End of Season – GC Bass Fishing

Written and Media by: Thomas Hajny


All pictures by: Thomas Hajny
All pictures by: Thomas Hajny

This last weekend marked the end of the first season for the Greenville College Bass Fishing team. They drove up north to Clinton, IL for a two-day open tournament hosted by Illinois State University. On the first day, the team brought in two largemouth bass, weighing in at nearly 5 pounds. Day two did not see as much luck, but the team made it back home safe and sound Sunday evening.

For these guys, the weekend started with packing the car with everything they needed. Daniel Ellensburg and Trey Gibson were the selected anglers to compete on behalf of Greenville, and they looked like they were going to war. Between the two of them, they easily brought between 15 to 20 rods in total and several tackle boxes filled to the brim with different kinds of bait and lures. The reason they have so many is so they can prepare each rod with a different bait or lure. This gives them a lot less down time on the water and more time to fish.

Every tournament begins with lots of preparation and strategy. The competition didn’t start until Saturday, but the anglers went out Friday evening to scout out the lake to look for prime fishing holes. This also helps give them a layout of the lake so they spend less time finding locations to fish during competition. It is good to know the condition of the lake as well, as no two lakes are the same. A fishing technique might work very well in one lake but hold no results in another, so it is good to know what you are dealing with and prepare accordingly.

IMG_8982The team wakes up bright and early before the sun comes up. At 5 am, they go through the necessary preparations for the day ahead of them. Once everything is geared up and ready to go, they leave their motel and head over to the loading docks. It was a particularly chilly morning and you could see the fog rolling off the water as the sun started to creep up over the horizon. The boats line up in the bay and race off their fishing spot one by one as the officials release them. The tournament starts at 7am and goes until 3pm. The anglers are not allowed to leave their boat between those times, so this sport can definitely be a test of endurance on the worst days. Trey and Daniel brought back two bass with a combined weight of about 5 pounds that landed them 6th place at the end of day one. When asked what they used, Daniel mentioned that they used buzz baits.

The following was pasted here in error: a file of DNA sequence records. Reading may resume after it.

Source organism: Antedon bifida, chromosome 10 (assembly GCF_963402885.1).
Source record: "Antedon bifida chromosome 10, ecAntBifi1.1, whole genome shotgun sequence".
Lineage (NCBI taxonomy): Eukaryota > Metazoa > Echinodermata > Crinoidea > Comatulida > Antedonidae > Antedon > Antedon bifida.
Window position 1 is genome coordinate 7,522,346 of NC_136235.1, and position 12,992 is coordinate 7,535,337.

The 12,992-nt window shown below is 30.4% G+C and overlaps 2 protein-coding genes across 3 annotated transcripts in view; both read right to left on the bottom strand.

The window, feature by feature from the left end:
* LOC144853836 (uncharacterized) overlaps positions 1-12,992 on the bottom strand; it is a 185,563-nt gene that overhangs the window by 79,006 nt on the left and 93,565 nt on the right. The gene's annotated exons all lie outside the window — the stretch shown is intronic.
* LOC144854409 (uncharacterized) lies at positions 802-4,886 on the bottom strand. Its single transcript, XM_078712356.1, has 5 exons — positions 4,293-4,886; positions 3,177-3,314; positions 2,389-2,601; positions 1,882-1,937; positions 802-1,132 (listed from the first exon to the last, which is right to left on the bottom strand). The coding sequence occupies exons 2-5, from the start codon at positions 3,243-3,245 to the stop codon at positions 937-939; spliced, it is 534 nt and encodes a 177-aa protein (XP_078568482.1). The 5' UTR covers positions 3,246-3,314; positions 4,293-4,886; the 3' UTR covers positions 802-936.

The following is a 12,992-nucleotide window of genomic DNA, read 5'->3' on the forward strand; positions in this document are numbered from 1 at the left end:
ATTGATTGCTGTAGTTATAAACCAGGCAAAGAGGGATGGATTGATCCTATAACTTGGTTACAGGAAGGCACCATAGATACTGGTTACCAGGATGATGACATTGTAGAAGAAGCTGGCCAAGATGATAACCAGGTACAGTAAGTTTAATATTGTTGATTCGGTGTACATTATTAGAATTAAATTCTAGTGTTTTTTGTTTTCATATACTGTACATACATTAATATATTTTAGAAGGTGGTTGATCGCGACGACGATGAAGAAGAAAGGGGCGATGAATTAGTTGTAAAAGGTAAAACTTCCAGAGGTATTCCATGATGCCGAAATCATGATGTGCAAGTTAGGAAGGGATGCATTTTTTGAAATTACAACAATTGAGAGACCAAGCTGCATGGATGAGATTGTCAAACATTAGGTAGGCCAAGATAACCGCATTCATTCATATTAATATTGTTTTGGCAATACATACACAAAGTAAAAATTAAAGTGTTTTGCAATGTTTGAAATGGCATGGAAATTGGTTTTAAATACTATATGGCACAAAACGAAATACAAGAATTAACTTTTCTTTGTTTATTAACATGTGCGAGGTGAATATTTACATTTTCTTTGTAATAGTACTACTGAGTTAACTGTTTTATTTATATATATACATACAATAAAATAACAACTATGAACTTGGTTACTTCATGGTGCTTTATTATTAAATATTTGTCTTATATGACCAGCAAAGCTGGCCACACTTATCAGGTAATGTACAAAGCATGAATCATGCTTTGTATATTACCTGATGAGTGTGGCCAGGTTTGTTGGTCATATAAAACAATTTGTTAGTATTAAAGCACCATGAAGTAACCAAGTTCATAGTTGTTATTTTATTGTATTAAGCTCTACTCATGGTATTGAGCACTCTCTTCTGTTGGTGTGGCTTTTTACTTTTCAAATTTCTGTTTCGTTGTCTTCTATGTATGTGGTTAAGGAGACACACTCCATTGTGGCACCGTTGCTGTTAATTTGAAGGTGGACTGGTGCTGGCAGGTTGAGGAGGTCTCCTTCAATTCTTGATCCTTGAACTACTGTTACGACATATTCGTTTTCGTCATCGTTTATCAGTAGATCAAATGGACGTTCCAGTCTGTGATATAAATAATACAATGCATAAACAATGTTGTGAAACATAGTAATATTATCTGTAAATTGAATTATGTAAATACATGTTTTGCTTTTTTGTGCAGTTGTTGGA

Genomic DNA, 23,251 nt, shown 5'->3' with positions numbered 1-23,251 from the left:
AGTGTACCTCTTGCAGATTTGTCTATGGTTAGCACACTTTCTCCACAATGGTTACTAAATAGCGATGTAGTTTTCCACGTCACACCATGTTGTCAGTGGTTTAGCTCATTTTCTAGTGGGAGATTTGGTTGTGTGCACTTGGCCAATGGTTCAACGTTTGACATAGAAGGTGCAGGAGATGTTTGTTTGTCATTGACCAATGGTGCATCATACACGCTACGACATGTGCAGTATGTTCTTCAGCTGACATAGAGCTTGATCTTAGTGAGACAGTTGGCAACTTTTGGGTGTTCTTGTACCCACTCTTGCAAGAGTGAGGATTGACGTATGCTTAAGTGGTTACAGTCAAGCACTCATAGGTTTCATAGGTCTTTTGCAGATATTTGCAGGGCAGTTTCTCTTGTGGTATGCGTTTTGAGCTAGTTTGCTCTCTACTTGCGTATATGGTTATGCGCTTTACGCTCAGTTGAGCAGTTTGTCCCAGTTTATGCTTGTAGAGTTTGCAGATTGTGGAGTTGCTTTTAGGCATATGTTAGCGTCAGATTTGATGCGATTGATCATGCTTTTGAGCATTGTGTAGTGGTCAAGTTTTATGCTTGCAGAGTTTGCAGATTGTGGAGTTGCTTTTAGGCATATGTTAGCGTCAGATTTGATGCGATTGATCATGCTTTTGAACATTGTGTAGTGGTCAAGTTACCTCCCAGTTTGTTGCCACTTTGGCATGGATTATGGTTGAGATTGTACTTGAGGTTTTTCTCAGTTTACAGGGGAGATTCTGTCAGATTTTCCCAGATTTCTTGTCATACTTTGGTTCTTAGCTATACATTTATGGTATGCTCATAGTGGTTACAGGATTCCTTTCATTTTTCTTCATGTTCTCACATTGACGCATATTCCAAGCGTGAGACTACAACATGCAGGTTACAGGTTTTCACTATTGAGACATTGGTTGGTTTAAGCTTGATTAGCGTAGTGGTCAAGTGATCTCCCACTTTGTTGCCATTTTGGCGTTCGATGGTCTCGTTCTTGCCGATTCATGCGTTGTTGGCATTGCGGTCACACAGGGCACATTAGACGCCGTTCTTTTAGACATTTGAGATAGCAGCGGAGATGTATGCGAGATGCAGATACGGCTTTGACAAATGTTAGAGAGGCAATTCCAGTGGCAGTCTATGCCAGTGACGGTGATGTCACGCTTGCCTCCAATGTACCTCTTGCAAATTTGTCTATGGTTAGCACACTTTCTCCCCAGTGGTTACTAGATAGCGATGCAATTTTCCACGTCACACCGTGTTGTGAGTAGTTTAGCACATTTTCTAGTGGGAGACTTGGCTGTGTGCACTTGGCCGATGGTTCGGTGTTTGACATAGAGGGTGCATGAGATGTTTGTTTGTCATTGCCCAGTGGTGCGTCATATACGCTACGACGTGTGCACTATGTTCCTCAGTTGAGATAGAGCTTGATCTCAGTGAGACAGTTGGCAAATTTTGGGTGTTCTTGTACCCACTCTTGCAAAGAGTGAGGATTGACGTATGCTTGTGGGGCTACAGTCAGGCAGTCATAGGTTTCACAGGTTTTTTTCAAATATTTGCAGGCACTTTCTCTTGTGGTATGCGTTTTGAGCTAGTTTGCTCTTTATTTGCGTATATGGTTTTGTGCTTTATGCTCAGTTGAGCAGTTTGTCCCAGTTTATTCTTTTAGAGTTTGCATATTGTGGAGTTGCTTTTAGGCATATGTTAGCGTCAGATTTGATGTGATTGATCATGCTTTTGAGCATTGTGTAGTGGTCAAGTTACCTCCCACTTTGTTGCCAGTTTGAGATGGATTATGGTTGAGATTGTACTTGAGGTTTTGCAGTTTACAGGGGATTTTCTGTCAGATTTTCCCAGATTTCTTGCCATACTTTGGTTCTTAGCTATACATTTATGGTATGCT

Day two began similar to day one. The exception to this is that the team reworked their strategy and started off in a different location. As the day progressed, the wind picked up speed to the point that it forced some of the teams to retreat to safety. It was a beautiful day but the waves were getting to dangerous heights that threatened to capsize some of the smaller vessels. However, the guys braved the waves and made it back in one piece. They did not weigh-in for the second day because they didn’t catch fish that were big enough to register. There are certain weight and length regulations for tournaments and if you break those, it typically results in a penalty reduction to your total weight.

20151009_150006The guys came back home on Sunday evening. Though they did not return with a trophy, they definitely didn’t act defeated. They caught some fish, overcame the brutal waves that made several teams pull out early, and even had some fun along the way. I asked Trey what his highlight of the weekend was, and he told me that they ran into UFC Fighter Matt Hughes in a tiny burger joint on the way up to Clinton. They even got him to sign the boat. This officially ends the team’s first season as an official team, with hopefully more to come. Even though competitions don’t start up again for several months, you can expect these guys to keep at it. For them, fishing and hunting is an all year thing and they often have friendly competitions amongst themselves.


  1. I catch many bass on shore in big lakes such as Folsom Lake. The trick is finding points. Any area where there is rock ledges that have shallow water to deep water. These are called drop offs and are big areas for bass. The best places to get the monster bass are around submerged trees. Flick a finesse worm in these areas and wait should take 4 to 6 minutes per cast. Have never used a fish finder in my life and have caught 10-13lb bass. I don’t recommend crank baits for the inshore fisherman. Finesse is key for shore fishermen.


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